'53 Indian Grove' on display at the Telephone Booth Gallery until June 4

News May 10, 2011 by Lisa Rainford Bloor West Villager

As a new mother, Howard Park Avenue resident Ginger Sorbara would stroll around her neighbourhood, her son in tow, and find herself always drawn to the nearby century home at 53 Indian Grove.

Then, the two-storey house was owned by neighbourhood legends the Mills brothers, George and Harry, a couple of "eccentric," but "lovely" fellows, recalled Sorbara.

"They'd invite me onto their porch and brought me into the house to show me their stuff," she said.

After the brothers' passing, Sorbara jumped at the chance to purchase the beloved home, one she knew had been full of much loved belongings and trinkets. "I was attracted to the vibe of the place," said Sorbara on Friday afternoon, May 6, during a walkabout of her house currently under a massive renovation.

Sorbara and her friend, photographer Greg Pacek, documented the house's transformation in an exhibition and accompanying book, which is now part of the Contact Photography Festival. Their work can be seen at the Telephone Booth Gallery, 3148 Dundas St. W., just east of Runnymede Road. The book is aptly called '53 Indian Grove' and presents a number of artifacts that had been collected over the 80-plus years the Mills brothers lived there. Nothing was ever thrown away, said Sorbara. Images in the book include discovered family photographs, 16 mm film stills and images of the rooms in varying degrees of emptiness - even photos of George and Harry as babies.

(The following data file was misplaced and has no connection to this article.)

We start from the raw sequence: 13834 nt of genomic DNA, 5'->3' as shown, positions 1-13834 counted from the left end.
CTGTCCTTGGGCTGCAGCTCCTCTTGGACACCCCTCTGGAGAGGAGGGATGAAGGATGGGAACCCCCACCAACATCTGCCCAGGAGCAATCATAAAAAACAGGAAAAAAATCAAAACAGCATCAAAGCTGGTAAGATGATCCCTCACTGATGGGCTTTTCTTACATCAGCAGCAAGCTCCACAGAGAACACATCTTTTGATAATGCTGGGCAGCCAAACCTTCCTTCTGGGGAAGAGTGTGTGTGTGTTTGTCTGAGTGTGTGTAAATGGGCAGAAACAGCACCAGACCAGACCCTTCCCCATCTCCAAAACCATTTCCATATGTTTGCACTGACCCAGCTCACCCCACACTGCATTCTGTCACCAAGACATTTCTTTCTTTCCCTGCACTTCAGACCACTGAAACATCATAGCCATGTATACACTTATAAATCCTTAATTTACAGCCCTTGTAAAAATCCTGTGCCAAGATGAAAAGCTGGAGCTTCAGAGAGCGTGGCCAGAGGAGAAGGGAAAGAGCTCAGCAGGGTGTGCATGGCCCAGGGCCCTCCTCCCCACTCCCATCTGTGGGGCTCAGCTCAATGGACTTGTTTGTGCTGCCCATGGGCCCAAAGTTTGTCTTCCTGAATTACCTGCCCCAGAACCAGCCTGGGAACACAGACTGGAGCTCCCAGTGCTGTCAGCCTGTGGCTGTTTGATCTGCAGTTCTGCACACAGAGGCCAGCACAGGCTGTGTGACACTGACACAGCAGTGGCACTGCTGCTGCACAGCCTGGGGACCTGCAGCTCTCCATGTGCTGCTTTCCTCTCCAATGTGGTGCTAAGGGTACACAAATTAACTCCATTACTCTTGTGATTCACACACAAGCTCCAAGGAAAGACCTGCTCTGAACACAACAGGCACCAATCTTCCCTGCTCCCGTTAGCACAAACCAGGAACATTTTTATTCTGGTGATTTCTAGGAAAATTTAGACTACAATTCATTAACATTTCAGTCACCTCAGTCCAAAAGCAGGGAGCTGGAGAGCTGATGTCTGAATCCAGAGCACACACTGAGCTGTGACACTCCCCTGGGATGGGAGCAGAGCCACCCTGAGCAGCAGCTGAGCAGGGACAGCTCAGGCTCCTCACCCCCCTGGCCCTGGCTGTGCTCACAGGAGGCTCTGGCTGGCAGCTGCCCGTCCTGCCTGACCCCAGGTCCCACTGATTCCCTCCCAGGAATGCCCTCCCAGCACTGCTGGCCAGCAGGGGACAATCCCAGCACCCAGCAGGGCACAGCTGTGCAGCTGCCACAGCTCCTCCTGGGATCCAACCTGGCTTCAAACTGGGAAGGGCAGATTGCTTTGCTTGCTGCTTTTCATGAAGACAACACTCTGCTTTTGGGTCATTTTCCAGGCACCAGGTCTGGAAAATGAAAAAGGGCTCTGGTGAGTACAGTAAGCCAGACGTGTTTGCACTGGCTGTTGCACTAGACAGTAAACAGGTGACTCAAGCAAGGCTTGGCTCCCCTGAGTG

Framed photographs from this collection are featured at the Telephone Booth Gallery.

"Through the magic of Facebook," said Sharlene Rankin, gallery director, "I found Ginger. I had seen the book in a store on Roncesvalles Avenue. This is my very first show with Contact. I wanted to show something I really enjoyed. I had a strong reaction to these photos."

Sorbara said she felt nostalgia towards the house and even though she said she knew she'd have to renovate, she wanted to document the journey.

"I knew before I even got the house that I'd document it," she said.

The exhibit will be on display at the Telephone Booth Gallery until June 4. Visit www.telephoneboothgallery.ca/contact11.html for further details.

Century home's transformation inspires Contact photo exhibit